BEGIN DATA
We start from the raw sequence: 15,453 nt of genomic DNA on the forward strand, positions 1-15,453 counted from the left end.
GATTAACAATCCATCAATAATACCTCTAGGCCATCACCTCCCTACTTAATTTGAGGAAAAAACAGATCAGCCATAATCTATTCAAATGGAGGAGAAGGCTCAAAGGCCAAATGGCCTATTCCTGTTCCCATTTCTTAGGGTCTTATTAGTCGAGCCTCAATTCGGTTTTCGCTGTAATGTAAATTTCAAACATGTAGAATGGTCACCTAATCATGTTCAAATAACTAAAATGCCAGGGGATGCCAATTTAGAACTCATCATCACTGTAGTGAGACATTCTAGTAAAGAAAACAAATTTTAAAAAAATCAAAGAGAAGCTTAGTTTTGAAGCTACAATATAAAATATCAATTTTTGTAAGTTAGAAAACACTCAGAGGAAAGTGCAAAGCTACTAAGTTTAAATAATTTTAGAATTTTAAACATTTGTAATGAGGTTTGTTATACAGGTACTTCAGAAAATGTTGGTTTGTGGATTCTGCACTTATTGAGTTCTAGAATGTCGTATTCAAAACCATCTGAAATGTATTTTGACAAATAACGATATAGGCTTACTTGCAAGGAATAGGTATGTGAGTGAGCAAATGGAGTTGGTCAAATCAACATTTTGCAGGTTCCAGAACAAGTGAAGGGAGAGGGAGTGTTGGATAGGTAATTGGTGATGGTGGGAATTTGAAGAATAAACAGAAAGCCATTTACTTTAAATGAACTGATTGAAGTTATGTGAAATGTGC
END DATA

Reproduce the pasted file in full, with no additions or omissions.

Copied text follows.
We start from the raw sequence: 15,453 nt of genomic DNA on the forward strand, positions 1-15,453 counted from the left end.
GATTAACAATCCATCAATAATACCTCTAGGCCATCACCTCCCTACTTAATTTGAGGAAAAAACAGATCAGCCATAATCTATTCAAATGGAGGAGAAGGCTCAAAGGCCAAATGGCCTATTCCTGTTCCCATTTCTTAGGGTCTTATTAGTCGAGCCTCAATTCGGTTTTCGCTGTAATGTAAATTTCAAACATGTAGAATGGTCACCTAATCATGTTCAAATAACTAAAATGCCAGGGGATGCCAATTTAGAACTCATCATCACTGTAGTGAGACATTCTAGTAAAGAAAACAAATTTTAAAAAAATCAAAGAGAAGCTTAGTTTTGAAGCTACAATATAAAATATCAATTTTTGTAAGTTAGAAAACACTCAGAGGAAAGTGCAAAGCTACTAAGTTTAAATAATTTTAGAATTTTAAACATTTGTAATGAGGTTTGTTATACAGGTACTTCAGAAAATGTTGGTTTGTGGATTCTGCACTTATTGAGTTCTAGAATGTCGTATTCAAAACCATCTGAAATGTATTTTGACAAATAACGATATAGGCTTACTTGCAAGGAATAGGTATGTGAGTGAGCAAATGGAGTTGGTCAAATCAACATTTTGCAGGTTCCAGAACAAGTGAAGGGAGAGGGAGTGTTGGATAGGTAATTGGTGATGGTGGGAATTTGAAGAATAAACAGAAAGCCATTTACTTTAAATGAACTGATTGAAGTTATGTGAAATGTGC